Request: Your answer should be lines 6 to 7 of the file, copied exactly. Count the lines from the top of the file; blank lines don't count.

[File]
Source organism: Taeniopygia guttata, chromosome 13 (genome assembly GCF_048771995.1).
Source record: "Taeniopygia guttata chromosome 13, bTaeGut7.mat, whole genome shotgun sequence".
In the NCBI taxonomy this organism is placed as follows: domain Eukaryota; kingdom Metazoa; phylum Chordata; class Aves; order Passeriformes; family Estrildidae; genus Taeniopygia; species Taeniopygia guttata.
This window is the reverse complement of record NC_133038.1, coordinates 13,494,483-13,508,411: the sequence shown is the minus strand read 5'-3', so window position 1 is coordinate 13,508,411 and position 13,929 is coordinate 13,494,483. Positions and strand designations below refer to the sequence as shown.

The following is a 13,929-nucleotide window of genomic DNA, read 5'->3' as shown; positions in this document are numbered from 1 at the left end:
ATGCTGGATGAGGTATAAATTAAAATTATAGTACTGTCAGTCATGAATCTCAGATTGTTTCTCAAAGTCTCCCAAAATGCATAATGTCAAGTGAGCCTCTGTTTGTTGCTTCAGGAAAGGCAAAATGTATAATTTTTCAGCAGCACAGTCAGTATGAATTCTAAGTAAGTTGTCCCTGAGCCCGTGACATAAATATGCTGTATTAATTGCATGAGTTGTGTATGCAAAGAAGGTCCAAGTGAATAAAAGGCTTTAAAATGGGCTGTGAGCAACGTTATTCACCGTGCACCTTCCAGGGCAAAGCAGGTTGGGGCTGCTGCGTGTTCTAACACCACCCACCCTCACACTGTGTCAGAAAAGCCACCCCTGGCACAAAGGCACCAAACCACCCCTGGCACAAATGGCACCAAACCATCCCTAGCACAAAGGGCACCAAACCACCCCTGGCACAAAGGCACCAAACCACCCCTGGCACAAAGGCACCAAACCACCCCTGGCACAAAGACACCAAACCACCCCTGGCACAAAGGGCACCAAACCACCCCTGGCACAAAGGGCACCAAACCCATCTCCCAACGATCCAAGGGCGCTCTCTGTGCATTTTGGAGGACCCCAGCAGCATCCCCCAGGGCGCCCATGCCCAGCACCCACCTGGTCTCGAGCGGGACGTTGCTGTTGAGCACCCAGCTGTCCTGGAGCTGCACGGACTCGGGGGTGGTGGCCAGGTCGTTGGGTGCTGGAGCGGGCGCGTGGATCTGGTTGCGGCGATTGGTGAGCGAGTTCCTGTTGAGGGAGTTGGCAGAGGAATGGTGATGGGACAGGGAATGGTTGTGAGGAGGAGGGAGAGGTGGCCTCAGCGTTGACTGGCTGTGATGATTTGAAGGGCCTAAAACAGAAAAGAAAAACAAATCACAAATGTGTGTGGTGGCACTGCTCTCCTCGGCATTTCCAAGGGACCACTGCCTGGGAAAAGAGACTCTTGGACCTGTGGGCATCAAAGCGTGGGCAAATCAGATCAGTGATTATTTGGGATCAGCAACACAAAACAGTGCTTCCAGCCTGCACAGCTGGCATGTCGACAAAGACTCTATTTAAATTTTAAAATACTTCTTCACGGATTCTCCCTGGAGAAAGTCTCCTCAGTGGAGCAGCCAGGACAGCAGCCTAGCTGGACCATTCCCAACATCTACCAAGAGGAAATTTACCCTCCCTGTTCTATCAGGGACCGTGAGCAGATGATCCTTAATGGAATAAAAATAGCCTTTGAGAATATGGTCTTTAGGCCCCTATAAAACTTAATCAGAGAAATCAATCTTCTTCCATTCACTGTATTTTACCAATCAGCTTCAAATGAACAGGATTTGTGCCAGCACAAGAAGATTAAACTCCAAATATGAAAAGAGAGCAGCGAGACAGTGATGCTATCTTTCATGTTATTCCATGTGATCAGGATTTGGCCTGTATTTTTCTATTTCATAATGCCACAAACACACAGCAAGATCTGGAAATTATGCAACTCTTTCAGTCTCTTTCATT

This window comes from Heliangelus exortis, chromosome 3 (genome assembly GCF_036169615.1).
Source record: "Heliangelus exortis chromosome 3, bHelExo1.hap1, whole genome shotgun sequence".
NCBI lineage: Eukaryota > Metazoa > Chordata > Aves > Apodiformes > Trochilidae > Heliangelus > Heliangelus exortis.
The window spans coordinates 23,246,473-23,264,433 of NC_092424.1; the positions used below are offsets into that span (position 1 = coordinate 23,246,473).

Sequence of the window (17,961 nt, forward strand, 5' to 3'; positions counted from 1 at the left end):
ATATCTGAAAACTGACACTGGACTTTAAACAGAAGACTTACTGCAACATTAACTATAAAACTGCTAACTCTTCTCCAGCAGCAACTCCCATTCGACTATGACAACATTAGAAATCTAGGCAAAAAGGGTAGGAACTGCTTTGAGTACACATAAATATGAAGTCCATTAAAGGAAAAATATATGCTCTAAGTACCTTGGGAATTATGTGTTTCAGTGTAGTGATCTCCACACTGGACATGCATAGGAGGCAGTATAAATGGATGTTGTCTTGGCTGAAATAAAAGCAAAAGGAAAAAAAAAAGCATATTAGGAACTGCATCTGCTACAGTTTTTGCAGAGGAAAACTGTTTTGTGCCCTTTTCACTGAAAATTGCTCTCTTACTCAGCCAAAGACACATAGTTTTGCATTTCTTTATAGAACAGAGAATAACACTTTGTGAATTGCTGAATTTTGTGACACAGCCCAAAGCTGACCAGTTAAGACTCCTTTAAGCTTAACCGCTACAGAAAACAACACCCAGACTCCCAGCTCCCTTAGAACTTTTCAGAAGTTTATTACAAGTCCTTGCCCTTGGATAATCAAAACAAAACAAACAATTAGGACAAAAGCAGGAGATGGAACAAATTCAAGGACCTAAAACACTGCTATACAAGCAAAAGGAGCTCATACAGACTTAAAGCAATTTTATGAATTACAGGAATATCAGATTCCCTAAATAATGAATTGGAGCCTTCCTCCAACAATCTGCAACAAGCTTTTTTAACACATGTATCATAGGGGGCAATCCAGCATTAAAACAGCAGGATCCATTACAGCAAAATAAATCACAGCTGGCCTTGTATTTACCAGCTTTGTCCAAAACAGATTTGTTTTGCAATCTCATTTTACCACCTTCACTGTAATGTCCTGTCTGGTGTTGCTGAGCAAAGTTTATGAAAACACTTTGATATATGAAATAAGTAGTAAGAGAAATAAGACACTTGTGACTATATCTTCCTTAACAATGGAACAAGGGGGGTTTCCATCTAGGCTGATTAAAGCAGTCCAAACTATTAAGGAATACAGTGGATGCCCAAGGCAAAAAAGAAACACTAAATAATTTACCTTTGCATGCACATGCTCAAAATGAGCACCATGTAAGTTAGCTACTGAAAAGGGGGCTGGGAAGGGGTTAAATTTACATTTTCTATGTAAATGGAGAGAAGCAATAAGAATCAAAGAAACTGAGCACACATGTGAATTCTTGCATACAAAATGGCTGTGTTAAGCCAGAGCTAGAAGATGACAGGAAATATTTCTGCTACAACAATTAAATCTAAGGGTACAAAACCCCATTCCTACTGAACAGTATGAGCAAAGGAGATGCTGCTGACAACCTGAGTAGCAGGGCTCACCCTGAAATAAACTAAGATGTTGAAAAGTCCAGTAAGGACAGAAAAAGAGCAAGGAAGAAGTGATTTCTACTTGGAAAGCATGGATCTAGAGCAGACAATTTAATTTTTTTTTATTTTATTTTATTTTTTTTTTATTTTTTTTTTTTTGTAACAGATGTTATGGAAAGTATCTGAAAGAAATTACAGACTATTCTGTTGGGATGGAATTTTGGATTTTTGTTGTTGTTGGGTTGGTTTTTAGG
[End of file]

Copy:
ATGCTGGATGAGGTATAAATTAAAATTATAGTACTGTCAGTCATGAATCTCAGATTGTTTCTCAAAGTCTCCCAAAATGCATAATGTCAAGTGAGCCTCTGTTTGTTGCTTCAGGAAAGGCAAAATGTATAATTTTTCAGCAGCACAGTCAGTATGAATTCTAAGTAAGTTGTCCCTGAGCCCGTGACATAAATATGCTGTATTAATTGCATGAGTTGTGTATGCAAAGAAGGTCCAAGTGAATAAAAGGCTTTAAAATGGGCTGTGAGCAACGTTATTCACCGTGCACCTTCCAGGGCAAAGCAGGTTGGGGCTGCTGCGTGTTCTAACACCACCCACCCTCACACTGTGTCAGAAAAGCCACCCCTGGCACAAAGGCACCAAACCACCCCTGGCACAAATGGCACCAAACCATCCCTAGCACAAAGGGCACCAAACCACCCCTGGCACAAAGGCACCAAACCACCCCTGGCACAAAGGCACCAAACCACCCCTGGCACAAAGACACCAAACCACCCCTGGCACAAAGGGCACCAAACCACCCCTGGCACAAAGGGCACCAAACCCATCTCCCAACGATCCAAGGGCGCTCTCTGTGCATTTTGGAGGACCCCAGCAGCATCCCCCAGGGCGCCCATGCCCAGCACCCACCTGGTCTCGAGCGGGACGTTGCTGTTGAGCACCCAGCTGTCCTGGAGCTGCACGGACTCGGGGGTGGTGGCCAGGTCGTTGGGTGCTGGAGCGGGCGCGTGGATCTGGTTGCGGCGATTGGTGAGCGAGTTCCTGTTGAGGGAGTTGGCAGAGGAATGGTGATGGGACAGGGAATGGTTGTGAGGAGGAGGGAGAGGTGGCCTCAGCGTTGACTGGCTGTGATGATTTGAAGGGCCTAAAACAGAAAAGAAAAACAAATCACAAATGTGTGTGGTGGCACTGCTCTCCTCGGCATTTCCAAGGGACCACTGCCTGGGAAAAGAGACTCTTGGACCTGTGGGCATCAAAGCGTGGGCAAATCAGATCAGTGATTATTTGGGATCAGCAACACAAAACAGTGCTTCCAGCCTGCACAGCTGGCATGTCGACAAAGACTCTATTTAAATTTTAAAATACTTCTTCACGGATTCTCCCTGGAGAAAGTCTCCTCAGTGGAGCAGCCAGGACAGCAGCCTAGCTGGACCATTCCCAACATCTACCAAGAGGAAATTTACCCTCCCTGTTCTATCAGGGACCGTGAGCAGATGATCCTTAATGGAATAAAAATAGCCTTTGAGAATATGGTCTTTAGGCCCCTATAAAACTTAATCAGAGAAATCAATCTTCTTCCATTCACTGTATTTTACCAATCAGCTTCAAATGAACAGGATTTGTGCCAGCACAAGAAGATTAAACTCCAAATATGAAAAGAGAGCAGCGAGACAGTGATGCTATCTTTCATGTTATTCCATGTGATCAGGATTTGGCCTGTATTTTTCTATTTCATAATGCCACAAACACACAGCAAGATCTGGAAATTATGCAACTCTTTCAGTCTCTTTCATT

This window comes from Heliangelus exortis, chromosome 3 (genome assembly GCF_036169615.1).